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Drowning-related incidents on the rise this month, prompting more education


In light of the tragic drowning at the Sierra Recreation Center on Sunday, the City of Mission Viejo, Orange County Sheriff’s Department and Orange County Fire Authority are working to ensure residents know how to stay safe in and around the water.

Within the last two weeks, the number of drownings in Orange County has surged, with eight drowning-related incidents – five adults and three kids. Six of them were fatal and three of the 911 calls came from Mission Viejo.

Each May, OCFA and the City launch a drowning-prevention campaign to educate the community on water safety.  In 2017, Orange County had 101 drowning incidents with 43 fatalities. Of the 43 fatal drownings, 31 were people over the age of 34. Drowning is also the leading cause of death for children under the age of five.

In May through August, drowning rates nationally increase by 89 percent, when compared to other times during the year.  However, regardless of the season, it’s essential to take steps to safeguard you and your family. Please remember the following tips:

  • Always be aware of your child’s location and the whereabouts of all children. Drownings happen everywhere including bathtubs, mop buckets, toilets, pools, spas, ponds and even standing water. Children can drown in 20 seconds and in as little as two inches of water.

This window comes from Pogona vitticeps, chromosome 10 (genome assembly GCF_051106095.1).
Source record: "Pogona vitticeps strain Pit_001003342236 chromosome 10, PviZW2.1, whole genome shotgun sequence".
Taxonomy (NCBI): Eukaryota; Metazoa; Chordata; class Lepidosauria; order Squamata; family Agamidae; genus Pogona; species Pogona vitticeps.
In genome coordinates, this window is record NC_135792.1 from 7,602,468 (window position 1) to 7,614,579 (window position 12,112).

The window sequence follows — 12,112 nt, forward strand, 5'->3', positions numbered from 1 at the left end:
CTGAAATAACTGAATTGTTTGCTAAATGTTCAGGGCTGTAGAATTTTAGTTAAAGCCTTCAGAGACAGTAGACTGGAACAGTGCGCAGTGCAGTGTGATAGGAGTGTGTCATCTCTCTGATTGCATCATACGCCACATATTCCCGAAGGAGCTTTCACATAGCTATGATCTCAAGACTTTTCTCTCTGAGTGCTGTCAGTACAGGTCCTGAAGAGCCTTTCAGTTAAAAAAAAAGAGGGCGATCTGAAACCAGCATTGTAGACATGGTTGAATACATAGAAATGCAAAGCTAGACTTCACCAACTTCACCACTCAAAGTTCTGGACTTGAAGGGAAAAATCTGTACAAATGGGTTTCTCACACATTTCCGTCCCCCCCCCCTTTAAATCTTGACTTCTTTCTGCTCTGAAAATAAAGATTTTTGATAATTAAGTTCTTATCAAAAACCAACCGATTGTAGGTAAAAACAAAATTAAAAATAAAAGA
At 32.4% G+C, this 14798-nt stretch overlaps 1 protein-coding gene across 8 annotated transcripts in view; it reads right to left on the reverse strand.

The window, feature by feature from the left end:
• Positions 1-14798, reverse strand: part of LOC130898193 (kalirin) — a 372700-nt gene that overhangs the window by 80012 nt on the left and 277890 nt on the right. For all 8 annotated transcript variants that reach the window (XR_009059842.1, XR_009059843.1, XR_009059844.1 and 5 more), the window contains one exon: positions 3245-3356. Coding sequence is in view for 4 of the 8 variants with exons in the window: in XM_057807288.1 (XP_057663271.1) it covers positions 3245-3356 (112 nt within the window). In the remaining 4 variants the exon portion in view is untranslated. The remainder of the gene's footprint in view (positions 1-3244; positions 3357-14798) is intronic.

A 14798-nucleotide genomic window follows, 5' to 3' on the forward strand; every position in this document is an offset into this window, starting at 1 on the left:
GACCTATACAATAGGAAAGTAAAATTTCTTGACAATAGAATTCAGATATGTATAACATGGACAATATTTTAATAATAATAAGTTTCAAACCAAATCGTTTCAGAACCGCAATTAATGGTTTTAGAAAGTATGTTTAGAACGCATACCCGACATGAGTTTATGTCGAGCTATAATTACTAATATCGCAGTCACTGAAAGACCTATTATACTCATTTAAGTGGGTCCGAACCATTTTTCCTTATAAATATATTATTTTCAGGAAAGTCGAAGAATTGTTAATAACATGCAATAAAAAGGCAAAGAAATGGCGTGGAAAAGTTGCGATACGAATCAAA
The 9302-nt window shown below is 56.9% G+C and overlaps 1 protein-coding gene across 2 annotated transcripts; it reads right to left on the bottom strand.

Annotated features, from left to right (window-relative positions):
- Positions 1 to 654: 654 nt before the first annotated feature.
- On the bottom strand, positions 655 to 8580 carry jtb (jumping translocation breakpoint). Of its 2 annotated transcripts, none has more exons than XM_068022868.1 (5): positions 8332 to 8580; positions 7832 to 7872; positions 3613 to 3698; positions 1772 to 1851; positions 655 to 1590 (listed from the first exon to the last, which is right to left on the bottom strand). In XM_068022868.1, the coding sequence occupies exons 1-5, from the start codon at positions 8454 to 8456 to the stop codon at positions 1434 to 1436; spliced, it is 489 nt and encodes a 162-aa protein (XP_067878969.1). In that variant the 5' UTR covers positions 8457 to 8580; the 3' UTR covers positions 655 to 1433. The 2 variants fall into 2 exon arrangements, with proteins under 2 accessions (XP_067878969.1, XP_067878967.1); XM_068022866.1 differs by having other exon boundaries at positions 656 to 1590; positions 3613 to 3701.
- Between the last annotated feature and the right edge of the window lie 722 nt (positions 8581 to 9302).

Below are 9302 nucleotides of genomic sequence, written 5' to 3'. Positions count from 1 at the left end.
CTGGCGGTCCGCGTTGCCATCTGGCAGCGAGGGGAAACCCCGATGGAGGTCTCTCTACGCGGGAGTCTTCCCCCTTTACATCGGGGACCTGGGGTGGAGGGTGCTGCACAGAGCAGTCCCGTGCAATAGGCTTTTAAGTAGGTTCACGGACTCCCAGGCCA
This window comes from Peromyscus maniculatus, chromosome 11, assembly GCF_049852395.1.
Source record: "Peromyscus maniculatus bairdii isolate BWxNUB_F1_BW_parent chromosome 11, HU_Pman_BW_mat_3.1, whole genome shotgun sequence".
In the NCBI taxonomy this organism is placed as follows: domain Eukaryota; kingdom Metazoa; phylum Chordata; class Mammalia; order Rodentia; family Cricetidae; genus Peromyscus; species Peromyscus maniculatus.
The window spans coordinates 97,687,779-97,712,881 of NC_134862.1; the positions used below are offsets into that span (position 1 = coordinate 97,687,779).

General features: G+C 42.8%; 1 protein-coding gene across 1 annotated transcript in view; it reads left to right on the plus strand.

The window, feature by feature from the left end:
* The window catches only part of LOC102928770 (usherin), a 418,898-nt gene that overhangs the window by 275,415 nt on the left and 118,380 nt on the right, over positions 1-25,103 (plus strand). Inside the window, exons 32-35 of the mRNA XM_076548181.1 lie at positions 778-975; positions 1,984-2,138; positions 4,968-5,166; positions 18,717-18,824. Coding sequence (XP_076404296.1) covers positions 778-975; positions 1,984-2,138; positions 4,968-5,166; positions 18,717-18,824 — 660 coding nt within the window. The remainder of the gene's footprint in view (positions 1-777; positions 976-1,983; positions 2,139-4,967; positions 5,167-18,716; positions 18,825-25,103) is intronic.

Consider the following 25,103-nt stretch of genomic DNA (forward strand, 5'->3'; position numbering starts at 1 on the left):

• In addition to parental supervision of young children, designate a “Water Watcher” to maintain constant watch over children in or near the water.
  • The “Water Watcher’s” job is to watch the water at all times, without engaging in social activities, phone calls, reading, cooking, cleaning or any other distracting activity. Ensure the “Water Watcher” is a sober adult who knows how to swim.
  • Instruct parents, babysitters, and caregivers about potential pool hazards and emphasize the need for constant supervision of children. If a child is missing or unaccounted for, always check the pool or spa first.
  • Do not use flotation devices as a substitute for supervision. Only U.S. Coast Guard-approved life jackets are designed and tested for safety. “Water wings” or “floaties,” inflatable water rings and other pool toys are NOT safety devices.
  • Install and maintain proper barriers around the pool to isolate your swimming area from the home and play area. Use multiple layers of protection such as safety covers, gate alarms, door alarms, or motion-detection devices. Make sure all gates are self-closing, self-latching, and open outward away from the pool.
  • Adults and children should always swim with a buddy, regardless of the ability of the swimmer. Swimming alone is more dangerous than people realize.
  • Learn CPR, first aid and rescue techniques. A small amount of education can go a long way in saving a life.

“A tragedy on the water can occur in the blink of an eye, which means never leaving children alone near water and always keeping them in sight,” said Orange County Fire Authority Division Chief Rob Capobianco.  “These types of preventable tragedies continue to happen with teens and adults too, so it’s essential that you don't go in the water unless you know how to swim and are with a buddy who can also swim. Swim lessons are available for all ages.”

For more information, visit this link.


MV Life

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